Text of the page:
Home / Opinion / Columns /  RBI’s unscheduled rate hike was a likely hat-tip to globalization

A shipload of speculation has informed the debate over why the Reserve Bank of India (RBI) chose to pull the interest rate trigger on 4 May 2022, instead of anytime earlier or even later. While the timing has certainly fired up the curiosity quotient, here is a vital clue: it is perhaps no coincidence that RBI’s rate hike was announced hours before a US Federal Reserve meeting to also consider a rate hike. This could be RBI’s hat-tip to globalization, despite all the eulogies dedicated to it.

There could certainly be other reasons which are best known to the Monetary Policy Committee (MPC), and, in the absence of clear communication, coincidences will have to suffice. Economic conditions have remained largely unchanged over the past month and yet RBI jumped the gun. Nothing has materially changed since the MPC met in April and decided to hold interest rates: anxieties over an upwardly mobile inflation rate fuelled by geo-political flashpoints and supply chain disruptions, or a visible output gap despite signs of incipient growth impulses, have not altered. Could the March inflation print at 7% (released a week after MPC’s deliberations) and a worsening April situation have changed perceptions? It is unlikely because the MPC minutes seem to indicate inflation woes as a running theme.

So, what changed? Among other things, it would seem that factors influencing the Indian economy’s links with the global economy may have prompted the rate decision. In short, globalization still matters in RBI’s corridors, especially when manifested through exchange rates. India’s close linkages with, and dependence on, the global economy—especially crude oil imports—will continue to influence both monetary and fiscal policy.

The Russia-Ukraine conflict, and its inescapable fallout on globalization, has invited dire predictions from across the spectrum. Blackrock chairman Larry Fink claimed in his annual letter to shareholders, “…the Russian invasion of Ukraine has put an end to the globalization we have experienced over the last three decades." Howard Marks, chairman of Oak Tree Capital Management, sees the globalization pendulum swinging to the other side, driven by nations’ desire to improve the competitiveness of onshore producers (think Atmanirbhar) and their workforce and “create investment opportunities in the transition".

Epitaphs are also emanating from academia. Adam Posen, president of Washington-based think tank Peterson Institute for International Economics and a former central banker, wrote in a March article for Foreign Affairs: “Over the last 20 years, two trends have already been corroding globalization in the face of its supposedly relentless onward march. First, populists and nationalists have erected barriers to free trade, investment, immigration, and the spread of ideas—especially in the United States. Second, Beijing’s challenge to the rules-based international economic system and to longstanding security arrangements in Asia has encouraged the West to erect barriers to Chinese economic integration. The Russian invasion and resulting sanctions will now make this corrosion even worse."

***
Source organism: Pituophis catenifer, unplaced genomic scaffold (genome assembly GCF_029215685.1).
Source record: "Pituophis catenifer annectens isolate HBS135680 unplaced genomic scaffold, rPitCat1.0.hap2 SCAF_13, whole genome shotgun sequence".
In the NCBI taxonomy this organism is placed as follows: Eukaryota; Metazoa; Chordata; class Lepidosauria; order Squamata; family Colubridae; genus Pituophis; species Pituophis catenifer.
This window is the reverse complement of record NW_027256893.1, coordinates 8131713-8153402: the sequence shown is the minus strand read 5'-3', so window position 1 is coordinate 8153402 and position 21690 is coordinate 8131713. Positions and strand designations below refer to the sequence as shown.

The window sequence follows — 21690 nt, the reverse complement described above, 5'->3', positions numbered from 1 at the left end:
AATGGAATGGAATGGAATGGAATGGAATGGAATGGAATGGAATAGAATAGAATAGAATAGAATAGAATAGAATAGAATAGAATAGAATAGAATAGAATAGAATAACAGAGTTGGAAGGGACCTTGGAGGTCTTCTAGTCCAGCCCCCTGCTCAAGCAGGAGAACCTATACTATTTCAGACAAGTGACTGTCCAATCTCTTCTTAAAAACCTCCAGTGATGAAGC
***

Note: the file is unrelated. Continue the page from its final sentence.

This promises to have a profound impact on inflation. A 2021 paper by the European Central Bank found that coordinated action by leading advanced economies did have some sobering effect on inflation. The paper said: “Increasing trade integration and greater participation of low-cost producers in global production has a direct disinflationary effect." Conversely, any retreat from this steady state is bound to nudge prices upwards.

However, globalization—an economic system with extensive networks and dependencies—is unlikely to disappear overnight. An Harvard Business Review article finds that despite shocks to globalization, the cross-border flows of goods and services, capital, people and information are still likely to continue, albeit with changes. A caveat might also be in order here: the war in Ukraine is likely to embed trade with inflationary tendencies and force jittery portfolio investors to get parsimonious with funds. The US Fed’s commitment to sledgehammer interest rate hikes—50 basis points on 4 May with promises of more to come—is adding to their nervousness.

This is where RBI’s timing matters. First, with the Ukraine crisis stretching out longer than expected, higher food and fuel prices now seem deeply entrenched. Second, if the market predicts that the Fed will continue to persist with 50-basis point rate hikes over the next few months, along with an aggressive retrenchment of its balance sheet, portfolio investors might swap emerging market assets with dollar assets. This is bound to imbue short-term exchange rates with some volatility, which could then feed through higher imported prices into domestic inflation, further complicating India’s current economic challenges. As economic activity resumes, imports of petro-products have been rising both in value and volume terms. The Indonesian ban on export of crude edible oil to India is sure to add to price pressures.

It can be argued that Fed’s normalization cycle was also public knowledge. It would then seem that RBI’s timing was somewhat dictated by our rapidly widening trade and current account deficits amid sharply elevated commodity prices and portfolio capital outflows, which is showing up in the Indian rupee’s trend line. It might be safe to expect that RBI will continue using a combination of the exchange rate, interest rate and liquidity-based tools to keep imported inflation at bay.

Rajrishi Singhal is a policy consultant, journalist and author. His Twitter handle is @rajrishisinghal.

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